Dietary Approaches to Stop Hypertension dietAbbreviation: DASH diet
A diet proven to treat stage I hypertension, consisting of generous amounts of cereals, fruits, and vegetables (for fiber, vitamins, and minerals), low-fat dairy products, nuts, and lean meats (to maximize protein intake without too much saturated fat and cholesterol). Guidelines for a diet of 2000 calories daily include seven to eight servings of grains and grain products; four to five servings of vegetables; four to five servings of fruits; two to three servings of low-fat or nonfat dairy products; two or fewer servings of lean meats, proteins, and fish. The plan also permits four to five servings of nuts, seeds, and legumes per week. It is recommended that sodium intake be less than 3000 g/day. The complete diet provides more specific recommendations for sodium. Compared with the diet recommended in the Food Guide Pyramid, this diet contains more fruits and vegetables but less fat. See: table
|Food Group||Daily Servings||Serving Sizes||Examples and Notes||Significance of Each Food Group to the DASH Eating Plan|
|Grains and grain products||7–8||1 slice bread; 1 oz dry cereal; 1/2 C cooked rice, pasta, or cereal||Whole wheat bread, English muffin, pita bread, bagel, cereals, grits, oatmeal, crackers, unsalted pretzels and popcorn||Major sources of energy and fiber|
|Vegetables||4–5||1 C raw leafy vegetable, 1/2 C cooked vegetable; 6 oz vegetable juice||Tomatoes, potatoes, carrots, green peas, squash, broccoli, turnip greens, collards, kale, spinach, artichokes, green beans, lima beans, sweet potatoes||Rich sources of potassium, magnesium, and fiber|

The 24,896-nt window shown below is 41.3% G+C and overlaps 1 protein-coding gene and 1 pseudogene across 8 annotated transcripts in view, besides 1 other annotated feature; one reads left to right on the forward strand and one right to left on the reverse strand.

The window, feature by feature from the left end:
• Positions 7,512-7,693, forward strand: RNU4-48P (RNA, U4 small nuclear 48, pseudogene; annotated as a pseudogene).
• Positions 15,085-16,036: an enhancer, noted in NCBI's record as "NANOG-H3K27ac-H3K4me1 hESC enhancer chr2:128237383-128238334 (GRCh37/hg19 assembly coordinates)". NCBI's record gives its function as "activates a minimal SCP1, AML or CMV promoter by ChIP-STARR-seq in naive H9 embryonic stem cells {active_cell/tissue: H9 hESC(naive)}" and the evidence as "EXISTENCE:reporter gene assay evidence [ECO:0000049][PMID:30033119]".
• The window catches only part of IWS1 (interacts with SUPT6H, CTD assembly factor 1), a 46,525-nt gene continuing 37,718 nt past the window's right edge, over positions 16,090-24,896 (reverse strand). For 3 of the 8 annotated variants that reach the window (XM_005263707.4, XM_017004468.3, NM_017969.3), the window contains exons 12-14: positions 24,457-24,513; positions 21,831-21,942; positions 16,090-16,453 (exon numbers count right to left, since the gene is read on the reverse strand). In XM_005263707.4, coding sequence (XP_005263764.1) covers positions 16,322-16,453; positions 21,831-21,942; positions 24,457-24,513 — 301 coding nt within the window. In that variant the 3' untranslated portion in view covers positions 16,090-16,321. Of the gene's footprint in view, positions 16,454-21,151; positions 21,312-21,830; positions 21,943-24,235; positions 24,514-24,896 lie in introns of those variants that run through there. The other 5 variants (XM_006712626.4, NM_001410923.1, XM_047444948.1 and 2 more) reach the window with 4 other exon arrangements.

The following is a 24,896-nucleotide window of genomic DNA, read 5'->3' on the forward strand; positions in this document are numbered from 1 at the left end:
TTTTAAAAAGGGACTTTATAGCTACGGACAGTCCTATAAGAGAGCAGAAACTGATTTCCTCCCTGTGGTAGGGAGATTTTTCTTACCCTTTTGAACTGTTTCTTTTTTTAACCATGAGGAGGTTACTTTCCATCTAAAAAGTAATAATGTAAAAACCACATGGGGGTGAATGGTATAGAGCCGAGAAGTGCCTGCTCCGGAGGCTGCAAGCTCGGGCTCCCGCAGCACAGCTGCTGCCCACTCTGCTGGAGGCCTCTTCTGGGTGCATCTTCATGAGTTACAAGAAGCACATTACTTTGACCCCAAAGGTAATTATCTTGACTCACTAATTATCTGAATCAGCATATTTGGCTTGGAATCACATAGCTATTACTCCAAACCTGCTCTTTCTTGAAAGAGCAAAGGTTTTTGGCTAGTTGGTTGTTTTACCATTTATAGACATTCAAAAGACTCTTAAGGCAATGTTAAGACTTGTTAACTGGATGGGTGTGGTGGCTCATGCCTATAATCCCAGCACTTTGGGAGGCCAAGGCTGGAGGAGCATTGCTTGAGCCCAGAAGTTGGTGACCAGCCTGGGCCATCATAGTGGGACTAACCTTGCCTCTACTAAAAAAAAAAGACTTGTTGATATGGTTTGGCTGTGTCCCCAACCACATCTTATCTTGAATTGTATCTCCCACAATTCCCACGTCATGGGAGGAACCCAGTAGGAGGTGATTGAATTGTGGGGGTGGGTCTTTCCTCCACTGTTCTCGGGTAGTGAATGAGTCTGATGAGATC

|Fruits||4–5||6 oz fruit juice; 1 medium fruit; 1/4 C dried fruit; 1/2 C fresh, frozen, or canned fruit||Apricots, bananas, dates, grapes, oranges, orange juice, grapefruit, grapefruit juice, mangoes, melons, peaches, pineapples, prunes, raisins, strawberries, tangerines||Important sources of potassium, magnesium, and fiber|
|Lowfat or fat-free dairy foods||2–3||8 oz milk, 1 C yogurt, 1.5 oz cheese||Skim (fat-free) or 1% (low fat) milk, skim or low fat buttermilk, fat-free or low fat regular or frozen yogurt, low fat and fat-free cheese||Major sources of calcium and protein|
|Meats, poultry, and fish||2 or less||3 oz cooked meats, poultry, or fish||Select only lean; trim away visible fats; broil, roast, or boil, instead of frying; remove skin from poultry||Rich sources of protein and magnesium|